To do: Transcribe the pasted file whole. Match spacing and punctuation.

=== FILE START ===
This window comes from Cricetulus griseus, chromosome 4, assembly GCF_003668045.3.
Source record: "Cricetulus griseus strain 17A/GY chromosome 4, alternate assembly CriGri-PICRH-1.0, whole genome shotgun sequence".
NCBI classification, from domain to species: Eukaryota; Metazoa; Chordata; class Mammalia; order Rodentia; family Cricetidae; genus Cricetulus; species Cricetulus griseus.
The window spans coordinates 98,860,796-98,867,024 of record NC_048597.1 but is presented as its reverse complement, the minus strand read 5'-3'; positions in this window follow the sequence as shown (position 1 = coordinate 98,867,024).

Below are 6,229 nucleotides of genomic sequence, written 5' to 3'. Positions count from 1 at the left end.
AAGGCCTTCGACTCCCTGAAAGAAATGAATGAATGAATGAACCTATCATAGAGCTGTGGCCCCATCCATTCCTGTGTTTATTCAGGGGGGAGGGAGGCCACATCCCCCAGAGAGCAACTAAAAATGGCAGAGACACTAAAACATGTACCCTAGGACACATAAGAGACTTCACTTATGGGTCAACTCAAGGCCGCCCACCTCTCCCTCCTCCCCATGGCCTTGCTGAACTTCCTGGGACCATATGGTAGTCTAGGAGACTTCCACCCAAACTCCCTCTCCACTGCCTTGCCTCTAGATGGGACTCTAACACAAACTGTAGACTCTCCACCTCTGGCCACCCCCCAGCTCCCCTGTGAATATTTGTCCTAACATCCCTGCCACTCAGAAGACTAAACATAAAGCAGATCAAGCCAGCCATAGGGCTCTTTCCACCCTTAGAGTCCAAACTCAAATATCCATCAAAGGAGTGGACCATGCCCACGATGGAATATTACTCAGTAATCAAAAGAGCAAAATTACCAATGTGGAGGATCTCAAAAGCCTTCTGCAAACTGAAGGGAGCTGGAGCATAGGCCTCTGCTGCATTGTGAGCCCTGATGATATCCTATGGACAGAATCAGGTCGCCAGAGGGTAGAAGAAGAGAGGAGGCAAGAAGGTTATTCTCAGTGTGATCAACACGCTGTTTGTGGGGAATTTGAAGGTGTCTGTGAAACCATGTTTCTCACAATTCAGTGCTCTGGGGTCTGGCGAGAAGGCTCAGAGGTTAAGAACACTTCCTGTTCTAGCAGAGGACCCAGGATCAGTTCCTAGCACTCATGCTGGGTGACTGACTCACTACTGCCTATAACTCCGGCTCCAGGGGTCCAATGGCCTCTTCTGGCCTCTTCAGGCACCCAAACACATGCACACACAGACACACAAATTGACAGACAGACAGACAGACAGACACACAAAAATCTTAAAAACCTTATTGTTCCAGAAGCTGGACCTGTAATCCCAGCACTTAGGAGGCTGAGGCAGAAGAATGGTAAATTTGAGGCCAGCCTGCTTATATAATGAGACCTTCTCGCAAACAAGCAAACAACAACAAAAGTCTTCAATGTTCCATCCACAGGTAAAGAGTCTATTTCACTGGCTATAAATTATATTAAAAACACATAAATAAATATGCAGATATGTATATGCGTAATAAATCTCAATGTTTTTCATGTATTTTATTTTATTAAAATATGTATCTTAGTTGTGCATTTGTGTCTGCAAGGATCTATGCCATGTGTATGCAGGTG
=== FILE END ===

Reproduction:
This window comes from Cricetulus griseus, chromosome 4, assembly GCF_003668045.3.
Source record: "Cricetulus griseus strain 17A/GY chromosome 4, alternate assembly CriGri-PICRH-1.0, whole genome shotgun sequence".
NCBI classification, from domain to species: Eukaryota; Metazoa; Chordata; class Mammalia; order Rodentia; family Cricetidae; genus Cricetulus; species Cricetulus griseus.
The window spans coordinates 98,860,796-98,867,024 of record NC_048597.1 but is presented as its reverse complement, the minus strand read 5'-3'; positions in this window follow the sequence as shown (position 1 = coordinate 98,867,024).

Below are 6,229 nucleotides of genomic sequence, written 5' to 3'. Positions count from 1 at the left end.
AAGGCCTTCGACTCCCTGAAAGAAATGAATGAATGAATGAACCTATCATAGAGCTGTGGCCCCATCCATTCCTGTGTTTATTCAGGGGGGAGGGAGGCCACATCCCCCAGAGAGCAACTAAAAATGGCAGAGACACTAAAACATGTACCCTAGGACACATAAGAGACTTCACTTATGGGTCAACTCAAGGCCGCCCACCTCTCCCTCCTCCCCATGGCCTTGCTGAACTTCCTGGGACCATATGGTAGTCTAGGAGACTTCCACCCAAACTCCCTCTCCACTGCCTTGCCTCTAGATGGGACTCTAACACAAACTGTAGACTCTCCACCTCTGGCCACCCCCCAGCTCCCCTGTGAATATTTGTCCTAACATCCCTGCCACTCAGAAGACTAAACATAAAGCAGATCAAGCCAGCCATAGGGCTCTTTCCACCCTTAGAGTCCAAACTCAAATATCCATCAAAGGAGTGGACCATGCCCACGATGGAATATTACTCAGTAATCAAAAGAGCAAAATTACCAATGTGGAGGATCTCAAAAGCCTTCTGCAAACTGAAGGGAGCTGGAGCATAGGCCTCTGCTGCATTGTGAGCCCTGATGATATCCTATGGACAGAATCAGGTCGCCAGAGGGTAGAAGAAGAGAGGAGGCAAGAAGGTTATTCTCAGTGTGATCAACACGCTGTTTGTGGGGAATTTGAAGGTGTCTGTGAAACCATGTTTCTCACAATTCAGTGCTCTGGGGTCTGGCGAGAAGGCTCAGAGGTTAAGAACACTTCCTGTTCTAGCAGAGGACCCAGGATCAGTTCCTAGCACTCATGCTGGGTGACTGACTCACTACTGCCTATAACTCCGGCTCCAGGGGTCCAATGGCCTCTTCTGGCCTCTTCAGGCACCCAAACACATGCACACACAGACACACAAATTGACAGACAGACAGACAGACAGACACACAAAAATCTTAAAAACCTTATTGTTCCAGAAGCTGGACCTGTAATCCCAGCACTTAGGAGGCTGAGGCAGAAGAATGGTAAATTTGAGGCCAGCCTGCTTATATAATGAGACCTTCTCGCAAACAAGCAAACAACAACAAAAGTCTTCAATGTTCCATCCACAGGTAAAGAGTCTATTTCACTGGCTATAAATTATATTAAAAACACATAAATAAATATGCAGATATGTATATGCGTAATAAATCTCAATGTTTTTCATGTATTTTATTTTATTAAAATATGTATCTTAGTTGTGCATTTGTGTCTGCAAGGATCTATGCCATGTGTATGCAGGTG